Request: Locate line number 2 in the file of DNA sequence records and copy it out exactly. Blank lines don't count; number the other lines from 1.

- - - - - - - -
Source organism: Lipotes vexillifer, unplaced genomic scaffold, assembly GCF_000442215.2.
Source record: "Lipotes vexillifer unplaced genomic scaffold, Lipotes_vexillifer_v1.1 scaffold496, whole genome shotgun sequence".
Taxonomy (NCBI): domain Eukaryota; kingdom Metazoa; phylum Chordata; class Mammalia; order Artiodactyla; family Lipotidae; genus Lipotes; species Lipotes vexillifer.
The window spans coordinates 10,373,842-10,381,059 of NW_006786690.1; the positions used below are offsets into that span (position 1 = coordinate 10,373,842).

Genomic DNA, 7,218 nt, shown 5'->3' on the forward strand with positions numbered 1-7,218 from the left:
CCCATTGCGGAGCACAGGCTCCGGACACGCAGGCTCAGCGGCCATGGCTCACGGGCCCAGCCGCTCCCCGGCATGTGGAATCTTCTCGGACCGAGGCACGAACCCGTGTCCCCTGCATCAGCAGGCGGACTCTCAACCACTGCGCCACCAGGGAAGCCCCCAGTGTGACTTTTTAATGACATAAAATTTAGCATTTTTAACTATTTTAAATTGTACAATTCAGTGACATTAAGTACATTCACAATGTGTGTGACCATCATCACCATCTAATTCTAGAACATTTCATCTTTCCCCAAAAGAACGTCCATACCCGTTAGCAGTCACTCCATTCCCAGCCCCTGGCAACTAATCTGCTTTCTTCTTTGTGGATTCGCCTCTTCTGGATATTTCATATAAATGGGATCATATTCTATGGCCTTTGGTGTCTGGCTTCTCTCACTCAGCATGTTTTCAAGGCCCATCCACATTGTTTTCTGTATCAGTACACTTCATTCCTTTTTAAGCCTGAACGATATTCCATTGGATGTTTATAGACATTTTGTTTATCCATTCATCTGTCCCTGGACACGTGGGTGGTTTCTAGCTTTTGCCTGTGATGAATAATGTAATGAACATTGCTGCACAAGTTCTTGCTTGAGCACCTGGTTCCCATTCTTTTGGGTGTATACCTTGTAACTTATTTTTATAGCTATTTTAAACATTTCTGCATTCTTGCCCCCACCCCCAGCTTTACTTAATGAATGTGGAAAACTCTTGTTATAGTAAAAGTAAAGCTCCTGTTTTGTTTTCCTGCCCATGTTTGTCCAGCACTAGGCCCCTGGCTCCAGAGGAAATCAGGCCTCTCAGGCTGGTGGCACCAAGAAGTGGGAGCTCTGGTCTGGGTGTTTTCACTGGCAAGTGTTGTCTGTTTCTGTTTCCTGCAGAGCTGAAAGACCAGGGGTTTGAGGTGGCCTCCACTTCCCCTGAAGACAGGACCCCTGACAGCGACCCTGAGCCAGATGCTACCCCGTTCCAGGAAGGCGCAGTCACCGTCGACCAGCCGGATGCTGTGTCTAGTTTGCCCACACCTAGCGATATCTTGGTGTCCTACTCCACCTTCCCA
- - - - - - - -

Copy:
Source record: "Lipotes vexillifer unplaced genomic scaffold, Lipotes_vexillifer_v1.1 scaffold496, whole genome shotgun sequence".